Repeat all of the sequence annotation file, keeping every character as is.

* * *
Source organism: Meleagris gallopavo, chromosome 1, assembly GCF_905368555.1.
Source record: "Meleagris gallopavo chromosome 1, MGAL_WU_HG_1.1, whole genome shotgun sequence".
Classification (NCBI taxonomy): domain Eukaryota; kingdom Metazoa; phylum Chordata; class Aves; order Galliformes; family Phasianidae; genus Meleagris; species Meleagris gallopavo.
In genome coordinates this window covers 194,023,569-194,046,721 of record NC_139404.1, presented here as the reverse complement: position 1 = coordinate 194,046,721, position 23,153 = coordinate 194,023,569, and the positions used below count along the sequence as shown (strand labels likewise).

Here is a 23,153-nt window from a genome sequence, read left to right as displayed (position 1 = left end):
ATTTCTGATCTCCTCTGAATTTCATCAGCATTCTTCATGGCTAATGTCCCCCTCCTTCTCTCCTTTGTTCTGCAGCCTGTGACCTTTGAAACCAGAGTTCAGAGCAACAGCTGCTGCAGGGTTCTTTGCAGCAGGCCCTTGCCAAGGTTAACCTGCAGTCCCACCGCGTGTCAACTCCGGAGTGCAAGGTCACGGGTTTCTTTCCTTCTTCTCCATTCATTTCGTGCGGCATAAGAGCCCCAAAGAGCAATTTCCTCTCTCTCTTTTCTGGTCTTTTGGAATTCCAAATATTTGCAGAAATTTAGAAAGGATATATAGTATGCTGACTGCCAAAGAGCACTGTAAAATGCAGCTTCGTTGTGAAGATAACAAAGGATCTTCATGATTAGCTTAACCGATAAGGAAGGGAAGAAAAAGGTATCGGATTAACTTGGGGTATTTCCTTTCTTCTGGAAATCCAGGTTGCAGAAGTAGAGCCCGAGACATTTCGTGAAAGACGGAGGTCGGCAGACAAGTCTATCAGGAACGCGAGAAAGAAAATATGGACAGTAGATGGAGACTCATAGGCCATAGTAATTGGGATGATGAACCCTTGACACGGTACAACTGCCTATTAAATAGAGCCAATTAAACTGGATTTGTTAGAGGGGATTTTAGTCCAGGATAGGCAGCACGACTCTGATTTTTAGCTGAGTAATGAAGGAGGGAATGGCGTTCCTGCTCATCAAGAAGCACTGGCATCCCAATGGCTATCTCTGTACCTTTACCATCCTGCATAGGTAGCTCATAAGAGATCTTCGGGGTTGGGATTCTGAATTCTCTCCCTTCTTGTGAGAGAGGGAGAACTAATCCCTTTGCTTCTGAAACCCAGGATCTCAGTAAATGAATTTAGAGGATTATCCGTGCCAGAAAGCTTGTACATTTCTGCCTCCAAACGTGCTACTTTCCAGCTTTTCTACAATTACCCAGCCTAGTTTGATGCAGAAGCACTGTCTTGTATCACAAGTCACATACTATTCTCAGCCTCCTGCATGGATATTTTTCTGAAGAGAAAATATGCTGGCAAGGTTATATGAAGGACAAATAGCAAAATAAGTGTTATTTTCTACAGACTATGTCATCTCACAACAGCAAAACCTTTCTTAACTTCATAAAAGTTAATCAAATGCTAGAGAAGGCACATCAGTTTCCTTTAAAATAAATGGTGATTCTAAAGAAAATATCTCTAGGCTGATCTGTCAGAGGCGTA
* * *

Source organism: Meleagris gallopavo, chromosome 1, assembly GCF_905368555.1.
Source record: "Meleagris gallopavo chromosome 1, MGAL_WU_HG_1.1, whole genome shotgun sequence".
Classification (NCBI taxonomy): domain Eukaryota; kingdom Metazoa; phylum Chordata; class Aves; order Galliformes; family Phasianidae; genus Meleagris; species Meleagris gallopavo.
In genome coordinates this window covers 194,023,569-194,046,721 of record NC_139404.1, presented here as the reverse complement: position 1 = coordinate 194,046,721, position 23,153 = coordinate 194,023,569, and the positions used below count along the sequence as shown (strand labels likewise).

Here is a 23,153-nt window from a genome sequence, read left to right as displayed (position 1 = left end):
ATTTCTGATCTCCTCTGAATTTCATCAGCATTCTTCATGGCTAATGTCCCCCTCCTTCTCTCCTTTGTTCTGCAGCCTGTGACCTTTGAAACCAGAGTTCAGAGCAACAGCTGCTGCAGGGTTCTTTGCAGCAGGCCCTTGCCAAGGTTAACCTGCAGTCCCACCGCGTGTCAACTCCGGAGTGCAAGGTCACGGGTTTCTTTCCTTCTTCTCCATTCATTTCGTGCGGCATAAGAGCCCCAAAGAGCAATTTCCTCTCTCTCTTTTCTGGTCTTTTGGAATTCCAAATATTTGCAGAAATTTAGAAAGGATATATAGTATGCTGACTGCCAAAGAGCACTGTAAAATGCAGCTTCGTTGTGAAGATAACAAAGGATCTTCATGATTAGCTTAACCGATAAGGAAGGGAAGAAAAAGGTATCGGATTAACTTGGGGTATTTCCTTTCTTCTGGAAATCCAGGTTGCAGAAGTAGAGCCCGAGACATTTCGTGAAAGACGGAGGTCGGCAGACAAGTCTATCAGGAACGCGAGAAAGAAAATATGGACAGTAGATGGAGACTCATAGGCCATAGTAATTGGGATGATGAACCCTTGACACGGTACAACTGCCTATTAAATAGAGCCAATTAAACTGGATTTGTTAGAGGGGATTTTAGTCCAGGATAGGCAGCACGACTCTGATTTTTAGCTGAGTAATGAAGGAGGGAATGGCGTTCCTGCTCATCAAGAAGCACTGGCATCCCAATGGCTATCTCTGTACCTTTACCATCCTGCATAGGTAGCTCATAAGAGATCTTCGGGGTTGGGATTCTGAATTCTCTCCCTTCTTGTGAGAGAGGGAGAACTAATCCCTTTGCTTCTGAAACCCAGGATCTCAGTAAATGAATTTAGAGGATTATCCGTGCCAGAAAGCTTGTACATTTCTGCCTCCAAACGTGCTACTTTCCAGCTTTTCTACAATTACCCAGCCTAGTTTGATGCAGAAGCACTGTCTTGTATCACAAGTCACATACTATTCTCAGCCTCCTGCATGGATATTTTTCTGAAGAGAAAATATGCTGGCAAGGTTATATGAAGGACAAATAGCAAAATAAGTGTTATTTTCTACAGACTATGTCATCTCACAACAGCAAAACCTTTCTTAACTTCATAAAAGTTAATCAAATGCTAGAGAAGGCACATCAGTTTCCTTTAAAATAAATGGTGATTCTAAAGAAAATATCTCTAGGCTGATCTGTCAGAGGCGTA